According to Twitter’s co-founder Jack Dorsey, Twitter’s intention has been merely “to connect the dots of conflicting statements” and show disputed information “so people can judge for themselves”. However, several accusations towards Twitter continue to be made about limiting freedom of speech and hiding content. To understand this situation, we must therefore observe how Twitter approaches the issue, and under which circumstances the company labels content as ‘misleading’ or ‘disputed’.

‘Misleading’ content?

With the introduction of the Civic Integrity Policy, Twitter has started adding notices to content they find as ‘disputed’ or ‘misleading’.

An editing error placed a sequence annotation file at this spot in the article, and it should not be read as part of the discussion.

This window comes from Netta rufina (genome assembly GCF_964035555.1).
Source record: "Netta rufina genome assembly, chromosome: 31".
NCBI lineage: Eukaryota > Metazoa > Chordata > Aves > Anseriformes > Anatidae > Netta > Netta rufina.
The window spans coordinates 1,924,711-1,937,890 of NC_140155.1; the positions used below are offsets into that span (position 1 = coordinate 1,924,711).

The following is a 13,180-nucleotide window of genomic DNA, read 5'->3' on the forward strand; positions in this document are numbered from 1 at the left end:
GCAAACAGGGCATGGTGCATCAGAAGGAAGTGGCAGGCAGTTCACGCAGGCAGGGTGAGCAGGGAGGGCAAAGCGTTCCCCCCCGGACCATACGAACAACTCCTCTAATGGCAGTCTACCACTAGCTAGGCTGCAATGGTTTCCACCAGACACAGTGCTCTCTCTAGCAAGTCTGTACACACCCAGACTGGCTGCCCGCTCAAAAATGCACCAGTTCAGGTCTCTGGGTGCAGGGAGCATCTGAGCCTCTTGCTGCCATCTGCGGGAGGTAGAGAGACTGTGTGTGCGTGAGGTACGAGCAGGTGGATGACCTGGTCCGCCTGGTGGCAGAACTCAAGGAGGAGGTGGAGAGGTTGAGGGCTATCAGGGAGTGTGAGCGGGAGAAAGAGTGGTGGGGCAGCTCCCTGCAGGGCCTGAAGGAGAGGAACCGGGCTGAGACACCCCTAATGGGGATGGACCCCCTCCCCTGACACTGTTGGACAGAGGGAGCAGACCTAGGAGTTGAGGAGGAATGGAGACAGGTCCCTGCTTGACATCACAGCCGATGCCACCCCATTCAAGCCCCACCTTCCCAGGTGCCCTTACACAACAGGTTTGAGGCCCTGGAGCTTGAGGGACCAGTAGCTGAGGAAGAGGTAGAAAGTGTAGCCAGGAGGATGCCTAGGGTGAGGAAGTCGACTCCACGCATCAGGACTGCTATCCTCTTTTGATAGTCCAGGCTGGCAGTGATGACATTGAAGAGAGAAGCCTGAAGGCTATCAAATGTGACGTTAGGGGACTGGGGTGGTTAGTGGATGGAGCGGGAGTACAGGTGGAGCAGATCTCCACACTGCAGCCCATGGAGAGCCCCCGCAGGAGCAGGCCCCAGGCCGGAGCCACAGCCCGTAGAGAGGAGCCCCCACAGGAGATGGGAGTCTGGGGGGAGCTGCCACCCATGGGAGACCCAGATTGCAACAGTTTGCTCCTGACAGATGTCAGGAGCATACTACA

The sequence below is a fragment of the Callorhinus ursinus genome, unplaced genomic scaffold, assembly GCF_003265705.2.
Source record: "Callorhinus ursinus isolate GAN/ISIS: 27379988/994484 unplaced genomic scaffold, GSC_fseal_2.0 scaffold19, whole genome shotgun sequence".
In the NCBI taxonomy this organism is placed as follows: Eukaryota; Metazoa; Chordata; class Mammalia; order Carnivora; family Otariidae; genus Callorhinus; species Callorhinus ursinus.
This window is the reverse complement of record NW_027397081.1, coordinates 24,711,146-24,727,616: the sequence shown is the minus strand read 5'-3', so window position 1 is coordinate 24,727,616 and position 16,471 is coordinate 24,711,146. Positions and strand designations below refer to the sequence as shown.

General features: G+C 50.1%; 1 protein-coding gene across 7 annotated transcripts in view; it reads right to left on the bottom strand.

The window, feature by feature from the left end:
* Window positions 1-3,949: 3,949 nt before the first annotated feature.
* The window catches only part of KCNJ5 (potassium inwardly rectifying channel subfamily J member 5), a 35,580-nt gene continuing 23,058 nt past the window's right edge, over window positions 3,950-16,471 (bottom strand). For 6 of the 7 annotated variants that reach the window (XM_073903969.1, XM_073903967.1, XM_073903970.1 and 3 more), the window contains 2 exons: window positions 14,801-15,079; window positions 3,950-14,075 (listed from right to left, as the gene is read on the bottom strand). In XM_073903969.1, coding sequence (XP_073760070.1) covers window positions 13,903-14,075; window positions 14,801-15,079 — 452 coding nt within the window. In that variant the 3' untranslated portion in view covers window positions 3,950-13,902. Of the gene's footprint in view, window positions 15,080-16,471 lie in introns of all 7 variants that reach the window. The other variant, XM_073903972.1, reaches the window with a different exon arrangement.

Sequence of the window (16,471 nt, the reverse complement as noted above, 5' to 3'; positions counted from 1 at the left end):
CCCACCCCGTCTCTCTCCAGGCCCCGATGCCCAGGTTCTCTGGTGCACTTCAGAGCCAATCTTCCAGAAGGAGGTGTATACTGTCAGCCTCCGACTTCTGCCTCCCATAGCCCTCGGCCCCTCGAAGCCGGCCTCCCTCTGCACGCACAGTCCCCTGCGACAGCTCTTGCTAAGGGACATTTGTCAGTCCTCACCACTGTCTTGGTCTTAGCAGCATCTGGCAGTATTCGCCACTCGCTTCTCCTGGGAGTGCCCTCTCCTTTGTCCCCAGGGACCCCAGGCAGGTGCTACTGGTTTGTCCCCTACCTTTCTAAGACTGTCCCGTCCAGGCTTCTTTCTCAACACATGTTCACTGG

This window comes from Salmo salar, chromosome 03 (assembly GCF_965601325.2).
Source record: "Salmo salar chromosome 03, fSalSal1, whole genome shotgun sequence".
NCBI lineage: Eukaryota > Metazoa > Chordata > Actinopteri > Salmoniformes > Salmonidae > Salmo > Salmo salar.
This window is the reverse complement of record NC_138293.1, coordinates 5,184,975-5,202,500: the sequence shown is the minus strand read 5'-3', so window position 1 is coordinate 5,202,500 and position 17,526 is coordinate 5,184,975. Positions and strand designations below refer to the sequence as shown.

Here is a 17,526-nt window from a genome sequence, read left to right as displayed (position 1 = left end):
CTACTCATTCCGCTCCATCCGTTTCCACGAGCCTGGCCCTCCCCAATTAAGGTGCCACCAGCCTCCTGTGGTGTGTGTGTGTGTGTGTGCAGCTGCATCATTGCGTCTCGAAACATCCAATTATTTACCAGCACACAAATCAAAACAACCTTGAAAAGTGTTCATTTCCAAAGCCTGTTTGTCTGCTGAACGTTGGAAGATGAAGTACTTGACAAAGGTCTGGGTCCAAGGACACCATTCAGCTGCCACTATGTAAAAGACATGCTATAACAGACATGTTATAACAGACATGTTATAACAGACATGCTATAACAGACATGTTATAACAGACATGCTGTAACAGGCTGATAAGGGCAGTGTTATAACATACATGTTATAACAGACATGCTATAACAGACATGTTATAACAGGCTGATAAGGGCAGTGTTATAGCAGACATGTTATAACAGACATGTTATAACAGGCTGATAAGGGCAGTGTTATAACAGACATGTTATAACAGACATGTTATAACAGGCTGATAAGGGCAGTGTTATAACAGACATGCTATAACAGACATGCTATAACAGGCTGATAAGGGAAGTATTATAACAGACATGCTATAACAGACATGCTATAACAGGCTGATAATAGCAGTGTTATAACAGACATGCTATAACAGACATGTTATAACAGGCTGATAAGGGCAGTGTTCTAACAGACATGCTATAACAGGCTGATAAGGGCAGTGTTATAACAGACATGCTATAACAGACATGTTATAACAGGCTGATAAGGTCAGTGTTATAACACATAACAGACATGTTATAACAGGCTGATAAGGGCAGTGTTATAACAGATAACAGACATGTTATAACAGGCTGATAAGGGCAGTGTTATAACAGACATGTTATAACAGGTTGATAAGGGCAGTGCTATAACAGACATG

Twitter, Misleading, Labels, TweetsAn example of a Tweet labelled as ‘misleading’ in line with the Civic Integrity Policy, published by Donald Trump

According to Twitter’s rules, no user can employ their platform’s services to produce and spread misleading content about the time, place and procedures to participate in a civic process. The company argues that this would entail manipulation, disruption or interference of such processes or their outcomes. Labelling Tweets and decreasing their visibility on the platform is therefore a practice that Twitter will adopt if it identifies any false or misleading content under their policy’s criteria. Despite being a good initiative, as this policy aims to maintain the integrity of political conversation in the platform, key questions arise: